With the vast majority of those visitors there to make a purchase, PPOS also serves as a final opportunity for brands to sway a sale in their favour. Whether by highlighting the location of their products, reminding shoppers why they like the brand, or carrying a specific call to action like a price promotion, prize offer, or a newly launched product variation or packaging design, strong point of sale material can be an effective motivator at a crucial moment of truth.

 

Meeting needs by understanding behaviours

 

The value of printed point of sale as a brand communications tool becomes even clearer when we consider some fundamental truths about the way that we shop. While many of us might like to think that we enter our local grocery shop with a rigid gameplan in mind, the reality is usually a little different.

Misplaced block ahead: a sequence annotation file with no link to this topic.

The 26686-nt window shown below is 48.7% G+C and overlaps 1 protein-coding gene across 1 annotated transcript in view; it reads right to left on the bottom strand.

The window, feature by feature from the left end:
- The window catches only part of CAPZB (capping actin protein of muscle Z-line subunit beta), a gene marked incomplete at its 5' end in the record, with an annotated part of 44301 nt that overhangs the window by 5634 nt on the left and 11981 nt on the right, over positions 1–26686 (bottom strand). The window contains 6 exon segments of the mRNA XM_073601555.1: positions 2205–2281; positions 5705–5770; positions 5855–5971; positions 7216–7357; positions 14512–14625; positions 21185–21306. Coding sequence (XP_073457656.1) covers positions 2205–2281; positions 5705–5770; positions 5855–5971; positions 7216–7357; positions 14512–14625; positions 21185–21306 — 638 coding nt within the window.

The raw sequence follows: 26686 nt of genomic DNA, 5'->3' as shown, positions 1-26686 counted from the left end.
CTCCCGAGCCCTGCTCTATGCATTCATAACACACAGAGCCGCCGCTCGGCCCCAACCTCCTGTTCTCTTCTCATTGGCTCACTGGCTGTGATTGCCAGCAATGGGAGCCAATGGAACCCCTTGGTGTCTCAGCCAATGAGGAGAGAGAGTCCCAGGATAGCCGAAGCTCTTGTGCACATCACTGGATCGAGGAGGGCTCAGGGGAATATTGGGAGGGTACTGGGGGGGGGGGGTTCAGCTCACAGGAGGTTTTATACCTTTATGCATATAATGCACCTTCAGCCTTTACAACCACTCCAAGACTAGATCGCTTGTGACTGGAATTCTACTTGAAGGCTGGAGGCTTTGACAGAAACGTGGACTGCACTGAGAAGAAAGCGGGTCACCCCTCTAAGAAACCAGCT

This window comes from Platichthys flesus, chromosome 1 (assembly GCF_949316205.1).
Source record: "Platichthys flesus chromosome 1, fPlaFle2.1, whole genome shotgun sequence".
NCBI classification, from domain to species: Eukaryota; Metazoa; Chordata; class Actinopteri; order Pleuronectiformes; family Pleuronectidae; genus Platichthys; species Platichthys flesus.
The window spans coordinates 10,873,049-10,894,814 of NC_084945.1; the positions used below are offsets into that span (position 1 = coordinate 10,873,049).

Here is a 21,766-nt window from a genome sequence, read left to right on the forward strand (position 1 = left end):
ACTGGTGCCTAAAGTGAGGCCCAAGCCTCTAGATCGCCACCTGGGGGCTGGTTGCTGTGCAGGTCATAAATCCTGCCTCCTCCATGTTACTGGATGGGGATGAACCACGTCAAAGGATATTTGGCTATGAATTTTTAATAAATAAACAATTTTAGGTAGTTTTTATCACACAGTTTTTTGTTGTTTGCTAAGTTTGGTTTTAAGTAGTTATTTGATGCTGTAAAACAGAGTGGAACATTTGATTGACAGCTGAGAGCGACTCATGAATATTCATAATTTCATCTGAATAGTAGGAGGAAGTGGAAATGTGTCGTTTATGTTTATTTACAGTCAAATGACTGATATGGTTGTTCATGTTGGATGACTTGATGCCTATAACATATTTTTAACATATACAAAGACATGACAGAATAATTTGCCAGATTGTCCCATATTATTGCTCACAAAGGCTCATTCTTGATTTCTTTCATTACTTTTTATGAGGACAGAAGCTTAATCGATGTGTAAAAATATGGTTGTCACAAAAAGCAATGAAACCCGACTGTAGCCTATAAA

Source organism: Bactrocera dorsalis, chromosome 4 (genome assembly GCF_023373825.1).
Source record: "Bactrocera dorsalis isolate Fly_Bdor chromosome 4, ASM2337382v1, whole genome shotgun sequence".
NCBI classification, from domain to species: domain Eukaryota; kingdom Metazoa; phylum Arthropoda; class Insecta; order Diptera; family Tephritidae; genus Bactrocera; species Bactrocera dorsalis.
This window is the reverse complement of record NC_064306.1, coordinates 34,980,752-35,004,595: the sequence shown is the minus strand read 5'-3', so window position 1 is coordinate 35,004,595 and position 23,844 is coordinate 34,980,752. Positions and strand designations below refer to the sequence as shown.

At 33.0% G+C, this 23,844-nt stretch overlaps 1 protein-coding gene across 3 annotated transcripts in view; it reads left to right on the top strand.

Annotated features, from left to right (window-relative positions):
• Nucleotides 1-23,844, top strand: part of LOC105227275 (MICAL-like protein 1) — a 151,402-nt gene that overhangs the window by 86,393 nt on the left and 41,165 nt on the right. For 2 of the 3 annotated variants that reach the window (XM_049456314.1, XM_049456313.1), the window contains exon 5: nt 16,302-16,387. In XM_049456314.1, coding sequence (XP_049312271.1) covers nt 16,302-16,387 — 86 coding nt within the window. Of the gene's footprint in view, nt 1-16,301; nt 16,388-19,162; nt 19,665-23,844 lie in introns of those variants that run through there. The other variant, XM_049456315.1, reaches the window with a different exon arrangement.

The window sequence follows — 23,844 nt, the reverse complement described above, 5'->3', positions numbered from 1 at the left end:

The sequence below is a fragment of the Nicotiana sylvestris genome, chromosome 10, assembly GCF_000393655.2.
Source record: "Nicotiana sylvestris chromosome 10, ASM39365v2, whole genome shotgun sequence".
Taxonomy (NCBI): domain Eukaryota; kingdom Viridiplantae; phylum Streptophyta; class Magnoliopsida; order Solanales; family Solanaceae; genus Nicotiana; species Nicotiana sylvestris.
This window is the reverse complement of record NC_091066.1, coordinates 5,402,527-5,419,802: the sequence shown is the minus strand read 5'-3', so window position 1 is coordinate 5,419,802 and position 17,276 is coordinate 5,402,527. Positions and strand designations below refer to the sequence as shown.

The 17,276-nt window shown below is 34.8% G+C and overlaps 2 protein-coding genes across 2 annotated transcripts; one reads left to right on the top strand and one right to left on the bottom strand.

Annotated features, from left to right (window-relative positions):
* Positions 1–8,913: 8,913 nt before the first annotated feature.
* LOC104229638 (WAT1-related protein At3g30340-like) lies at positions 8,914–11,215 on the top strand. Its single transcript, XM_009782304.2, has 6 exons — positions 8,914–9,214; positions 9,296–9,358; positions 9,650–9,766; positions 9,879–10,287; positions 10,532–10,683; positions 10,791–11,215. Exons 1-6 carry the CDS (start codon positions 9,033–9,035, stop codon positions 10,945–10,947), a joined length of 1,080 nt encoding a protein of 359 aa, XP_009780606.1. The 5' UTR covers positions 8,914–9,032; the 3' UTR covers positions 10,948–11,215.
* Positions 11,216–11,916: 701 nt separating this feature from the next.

The results of one recent research study, for instance, suggest that less than half of customers stick to their shopping lists when visiting a store[2]. Additional data shows that almost 90% of us are ready to swap out our planned product purchases for those on promotion[3]. As much as that might say about human psychology, for brands it represents an immense opportunity to nudge shoppers towards new or different products.

Doing that successfully means understanding the specific relationship we have with grocery stores. Unlike an environment like an airport lounge or upmarket shopping centre, a grocery store doesn’t normally hold much in the way of prestige appeal for shoppers. The weekly shop is often a  task-driven activity, one that comes down to a matter of utility rather than luxury. That has two implications for the way that point of sale materials can be used.

The first is that there is real value in helping shoppers to be more efficient. PPOS can be highly effective when used to help customers find what they need, provide them with quick inspiration, and highlight the best deals. The second is that customers tend to view (typically more expensive) national brands as a treat when shopping, and so CPGs have a lot to gain by providing customers with the motivation they need to reward themselves.